Saul inducted into Brown Athletics Hall of Fame
Katherine Saul, professor in the Department of Mechanical and Aerospace Engineering, was immersed in movement biomechanics long before she became director of the Movement Biomechanics Lab (MoBL) at NC State University.
As the coxswain for the Brown University Varsity 8 women’s rowing team, thinking about mechanics was an essential part of her role as the eyes of her boat, guiding her teammates’ movements, analyzing their stroke rating and adjusting the race plan as needed.
“Rowing is truly a mechanical sport,” she said. “It continues to be a good example I can use in classes, whether from the boat design or the way the oars work or human movement.”
Last fall, Saul and her teammates were inducted into the Brown Athletics Hall of Fame for their 1999 and 2000 NCAA national championships. Women’s rowing was designated an NCAA sport in 1997, and Brown’s team has been to every NCAA championship.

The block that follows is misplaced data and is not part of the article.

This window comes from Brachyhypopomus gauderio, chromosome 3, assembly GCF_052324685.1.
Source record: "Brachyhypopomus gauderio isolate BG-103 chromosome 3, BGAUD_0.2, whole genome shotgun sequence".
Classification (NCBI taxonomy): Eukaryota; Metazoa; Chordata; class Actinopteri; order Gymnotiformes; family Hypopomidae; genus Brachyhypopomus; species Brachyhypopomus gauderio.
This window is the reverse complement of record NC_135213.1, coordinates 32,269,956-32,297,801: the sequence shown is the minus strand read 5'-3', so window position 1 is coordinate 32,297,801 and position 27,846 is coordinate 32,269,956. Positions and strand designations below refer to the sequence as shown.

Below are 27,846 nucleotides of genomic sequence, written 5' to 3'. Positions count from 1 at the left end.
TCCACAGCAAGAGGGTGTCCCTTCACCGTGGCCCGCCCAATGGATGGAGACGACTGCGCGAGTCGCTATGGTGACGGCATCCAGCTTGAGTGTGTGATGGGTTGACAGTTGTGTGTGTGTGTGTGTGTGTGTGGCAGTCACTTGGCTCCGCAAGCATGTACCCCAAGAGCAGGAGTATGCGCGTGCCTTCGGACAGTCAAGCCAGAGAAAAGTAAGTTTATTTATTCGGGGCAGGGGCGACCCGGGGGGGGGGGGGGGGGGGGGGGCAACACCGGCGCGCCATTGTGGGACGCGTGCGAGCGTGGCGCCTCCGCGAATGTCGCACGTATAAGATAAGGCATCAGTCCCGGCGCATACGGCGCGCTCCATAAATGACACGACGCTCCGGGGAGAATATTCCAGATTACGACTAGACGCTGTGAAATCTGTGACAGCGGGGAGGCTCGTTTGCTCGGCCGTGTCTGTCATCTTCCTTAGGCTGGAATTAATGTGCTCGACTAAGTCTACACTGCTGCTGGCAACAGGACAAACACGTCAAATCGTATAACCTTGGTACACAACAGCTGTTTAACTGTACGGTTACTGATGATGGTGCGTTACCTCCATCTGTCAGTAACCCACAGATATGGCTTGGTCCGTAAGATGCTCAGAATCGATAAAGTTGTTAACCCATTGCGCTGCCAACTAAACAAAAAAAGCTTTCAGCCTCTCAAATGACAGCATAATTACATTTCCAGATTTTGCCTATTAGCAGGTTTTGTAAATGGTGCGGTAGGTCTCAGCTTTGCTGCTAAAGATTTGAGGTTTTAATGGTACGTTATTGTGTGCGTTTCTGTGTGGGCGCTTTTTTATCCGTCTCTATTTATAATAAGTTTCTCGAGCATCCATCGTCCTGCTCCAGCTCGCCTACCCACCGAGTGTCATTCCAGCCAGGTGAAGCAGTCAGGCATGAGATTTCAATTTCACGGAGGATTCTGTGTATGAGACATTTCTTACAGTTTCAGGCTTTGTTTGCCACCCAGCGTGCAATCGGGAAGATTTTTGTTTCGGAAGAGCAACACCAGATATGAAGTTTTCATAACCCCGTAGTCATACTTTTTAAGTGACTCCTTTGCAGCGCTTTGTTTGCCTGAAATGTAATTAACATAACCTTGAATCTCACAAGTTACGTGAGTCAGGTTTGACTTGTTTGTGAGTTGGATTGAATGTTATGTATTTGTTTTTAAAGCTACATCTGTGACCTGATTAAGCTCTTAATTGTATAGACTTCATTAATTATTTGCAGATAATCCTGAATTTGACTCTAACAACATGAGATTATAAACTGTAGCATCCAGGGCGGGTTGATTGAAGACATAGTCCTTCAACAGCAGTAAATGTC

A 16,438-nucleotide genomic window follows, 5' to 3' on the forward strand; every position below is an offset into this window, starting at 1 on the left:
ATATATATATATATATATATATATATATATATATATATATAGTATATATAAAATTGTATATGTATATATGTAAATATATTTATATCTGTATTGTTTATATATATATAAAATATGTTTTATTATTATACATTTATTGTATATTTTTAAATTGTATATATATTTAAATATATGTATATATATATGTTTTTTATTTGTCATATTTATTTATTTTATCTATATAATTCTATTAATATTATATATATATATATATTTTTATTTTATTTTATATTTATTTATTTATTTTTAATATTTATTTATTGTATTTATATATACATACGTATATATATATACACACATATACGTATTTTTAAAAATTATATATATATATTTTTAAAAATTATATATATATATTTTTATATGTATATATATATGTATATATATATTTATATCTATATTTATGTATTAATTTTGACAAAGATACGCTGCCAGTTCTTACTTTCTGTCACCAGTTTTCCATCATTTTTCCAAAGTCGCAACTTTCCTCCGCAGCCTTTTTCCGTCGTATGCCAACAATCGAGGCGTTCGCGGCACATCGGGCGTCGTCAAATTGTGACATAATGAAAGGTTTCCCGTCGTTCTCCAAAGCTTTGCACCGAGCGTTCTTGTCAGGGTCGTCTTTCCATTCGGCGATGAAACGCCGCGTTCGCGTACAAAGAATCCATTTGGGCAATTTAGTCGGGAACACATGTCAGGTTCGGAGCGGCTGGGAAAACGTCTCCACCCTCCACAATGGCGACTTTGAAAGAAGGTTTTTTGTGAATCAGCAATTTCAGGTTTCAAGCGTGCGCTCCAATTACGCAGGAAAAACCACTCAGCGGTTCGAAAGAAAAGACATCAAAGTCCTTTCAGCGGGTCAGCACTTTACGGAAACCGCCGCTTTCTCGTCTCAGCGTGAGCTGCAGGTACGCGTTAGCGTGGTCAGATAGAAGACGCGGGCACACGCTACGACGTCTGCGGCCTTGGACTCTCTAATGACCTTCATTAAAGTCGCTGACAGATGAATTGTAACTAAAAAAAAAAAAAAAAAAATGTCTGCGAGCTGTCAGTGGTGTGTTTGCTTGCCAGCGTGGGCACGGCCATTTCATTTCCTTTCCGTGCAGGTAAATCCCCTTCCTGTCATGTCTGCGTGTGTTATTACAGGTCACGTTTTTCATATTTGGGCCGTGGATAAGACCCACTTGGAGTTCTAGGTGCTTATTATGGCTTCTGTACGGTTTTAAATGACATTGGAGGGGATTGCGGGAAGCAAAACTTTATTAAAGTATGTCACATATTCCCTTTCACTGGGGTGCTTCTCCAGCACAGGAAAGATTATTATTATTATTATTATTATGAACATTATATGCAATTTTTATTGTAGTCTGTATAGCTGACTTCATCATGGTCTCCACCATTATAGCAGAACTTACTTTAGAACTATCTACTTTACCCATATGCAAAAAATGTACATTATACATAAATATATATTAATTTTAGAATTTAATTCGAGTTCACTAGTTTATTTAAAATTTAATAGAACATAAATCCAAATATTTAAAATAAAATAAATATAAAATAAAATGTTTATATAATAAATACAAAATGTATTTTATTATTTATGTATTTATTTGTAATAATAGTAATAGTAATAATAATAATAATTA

Rowing is a team sport — everyone is literally in the same boat. The team’s coaches, who have been there since the 1980s, elected to wait until all the women on the 1999 and 2000 teams could be inducted into the Hall of Fame together.
“Our team feels really strongly about the team, and generally doesn’t nominate individuals who have earned a position in the Hall of Fame because of the importance of the team,” Saul said.
At the ceremony in Providence, Rhode Island, many of her teammates brought their children with them, and Saul was struck by how many women there had a Ph.D., M.D. or DVM.
“Almost everyone is also successful in their careers at this extremely high level, which I think is really remarkable,” she said.
Saul started rowing in high school, when friends’ older siblings suggested that her short stature at just under 5-foot-1 and assertive personality were good qualities for a coxswain.
She was drawn to engineering and medicine from a young age, and at Brown, which had strong rowing and engineering programs, she was able to start connecting her interests. Her time as a coxswain influences her work today, including her research in dynamics and neural control of the musculoskeletal system, as well as in her team-oriented approach to teaching.
“It shapes everything else about my life, and it was such a value,” she said. “It says a lot about what it takes to be a student athlete and to have that kind of commitment, and that teamwork, and how that helps you in the rest of your life as well.”